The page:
Chevron first shipment of Venezuelan oil on way to US
US oil conglomerate Chevron's first shipment of Venezuelan oil is heading to the United State as Washington looks to utilize its vast resources.
The first shipment of Venezuelan oil from US oil conglomerate Chevron is currently en route to the United States, a person familiar with the matter told Sputnik on Tuesday.
Two vessels loaded with Venezuelan crude oil are on their way to the United States, with one vessel on its way to Venezuela with US diluent oil, sources added.
Venezuelan state oil company PDVSA currently relies on Iran for diluent supply, a much-needed component for its extra heavy oil production.
According to the Russian news agency, the current shipment headed toward the US would be carrying some one million barrels of Venezuelan crude.
The US Treasury provided in November a new license allowing Chevron to extract oil in Venezuela for six months through its joint venture partners such as PDVSA. However, this license does not expand operations or allow new US investment in Venezuela's oil sector.
US officials underlined that sanctions and restrictions on Venezuela were still in place and this decision should not be interpreted as a permissive environment on sanctions.
Sources had told Sputnik in November that the Biden administration was eyeing Venezuela for its vast reserves of crude oil as an additional source for the valuable resource in light of surging fuel prices in the United States. However, Washington does not intend to blanket lift the sanctions imposed on the Latin American country.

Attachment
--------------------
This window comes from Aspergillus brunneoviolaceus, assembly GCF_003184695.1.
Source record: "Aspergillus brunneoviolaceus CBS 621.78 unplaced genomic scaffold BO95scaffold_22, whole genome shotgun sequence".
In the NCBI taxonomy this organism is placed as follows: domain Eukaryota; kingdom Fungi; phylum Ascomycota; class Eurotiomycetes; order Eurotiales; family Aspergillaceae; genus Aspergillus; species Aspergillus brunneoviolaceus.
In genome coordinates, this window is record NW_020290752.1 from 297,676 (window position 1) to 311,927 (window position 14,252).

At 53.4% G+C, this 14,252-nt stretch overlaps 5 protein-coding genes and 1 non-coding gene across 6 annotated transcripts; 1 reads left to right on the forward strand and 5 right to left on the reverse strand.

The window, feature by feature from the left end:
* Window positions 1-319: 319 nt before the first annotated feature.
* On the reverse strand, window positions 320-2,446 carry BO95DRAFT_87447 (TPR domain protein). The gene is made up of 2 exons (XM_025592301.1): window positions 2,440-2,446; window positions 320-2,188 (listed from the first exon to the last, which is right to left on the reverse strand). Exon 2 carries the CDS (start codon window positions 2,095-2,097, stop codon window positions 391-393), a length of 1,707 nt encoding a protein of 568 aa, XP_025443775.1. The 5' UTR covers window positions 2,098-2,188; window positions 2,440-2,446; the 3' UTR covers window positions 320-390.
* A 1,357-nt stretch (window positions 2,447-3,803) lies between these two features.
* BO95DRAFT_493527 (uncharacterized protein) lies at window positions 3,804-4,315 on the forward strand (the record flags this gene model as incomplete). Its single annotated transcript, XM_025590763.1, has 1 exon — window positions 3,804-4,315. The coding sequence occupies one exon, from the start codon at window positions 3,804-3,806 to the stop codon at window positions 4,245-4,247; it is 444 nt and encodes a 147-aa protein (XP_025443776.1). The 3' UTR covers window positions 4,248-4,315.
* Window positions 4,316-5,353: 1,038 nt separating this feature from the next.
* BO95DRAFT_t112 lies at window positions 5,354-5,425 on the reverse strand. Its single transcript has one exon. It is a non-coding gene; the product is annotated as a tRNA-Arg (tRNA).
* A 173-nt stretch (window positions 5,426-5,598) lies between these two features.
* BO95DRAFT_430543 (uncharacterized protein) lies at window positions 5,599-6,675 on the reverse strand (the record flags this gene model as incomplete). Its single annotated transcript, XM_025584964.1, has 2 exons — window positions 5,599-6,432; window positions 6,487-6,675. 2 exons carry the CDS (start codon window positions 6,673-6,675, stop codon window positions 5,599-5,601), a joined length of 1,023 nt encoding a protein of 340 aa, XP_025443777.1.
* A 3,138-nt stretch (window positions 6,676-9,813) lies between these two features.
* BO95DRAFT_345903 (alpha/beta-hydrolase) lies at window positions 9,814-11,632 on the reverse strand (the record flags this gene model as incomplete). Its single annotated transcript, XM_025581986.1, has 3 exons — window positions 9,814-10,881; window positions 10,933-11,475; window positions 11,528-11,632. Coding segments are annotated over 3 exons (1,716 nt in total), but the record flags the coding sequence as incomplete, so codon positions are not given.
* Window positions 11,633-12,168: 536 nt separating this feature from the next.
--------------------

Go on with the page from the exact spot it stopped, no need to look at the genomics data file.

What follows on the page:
The United States wants to lower gasoline prices for domestic consumers after the Organization of Petroleum Exporting Countries (OPEC+) made cuts in its production line in a bid to stabilize the global market.
According to people familiar with the matter, the United States does not intend to offer Venezuela any sanction relief, though the country making a shift in its policy toward the private sector might allow it to recover the debt owed by the Venezuelan state-owned oil company PDVSA, which seems like a step in a direction President Nicolas Maduro is willing to take.
PDVSA stopped paying creditors in 2017 after the US imposed harsh sanctions on it as part of its sanction regime on Venezuela and its people.
Meanwhile, Washington is concerned about the dependence Venezuelan refineries developed on Iranian heavy crude, especially El Palito. Iran has in the past six months exported 6.8 million barrels of its heavy crude to Venezuela's refineries.
Back in June, during a visit to Tehran, Venezuelan President Nicolas Maduro announced the signing of a 20-year cooperation plan with Iran to expand joint cooperation in various sectors, such as oil, banking, and economics.
If the US were to adjust its policy on Venezuela, that would allow Caracas to import a diluent supply for heavier oil production from the US Gulf Coast, causing a schism to grow between Iran and Venezuela while increasing the transparency of all shipments of that kind, sources added to Sputnik.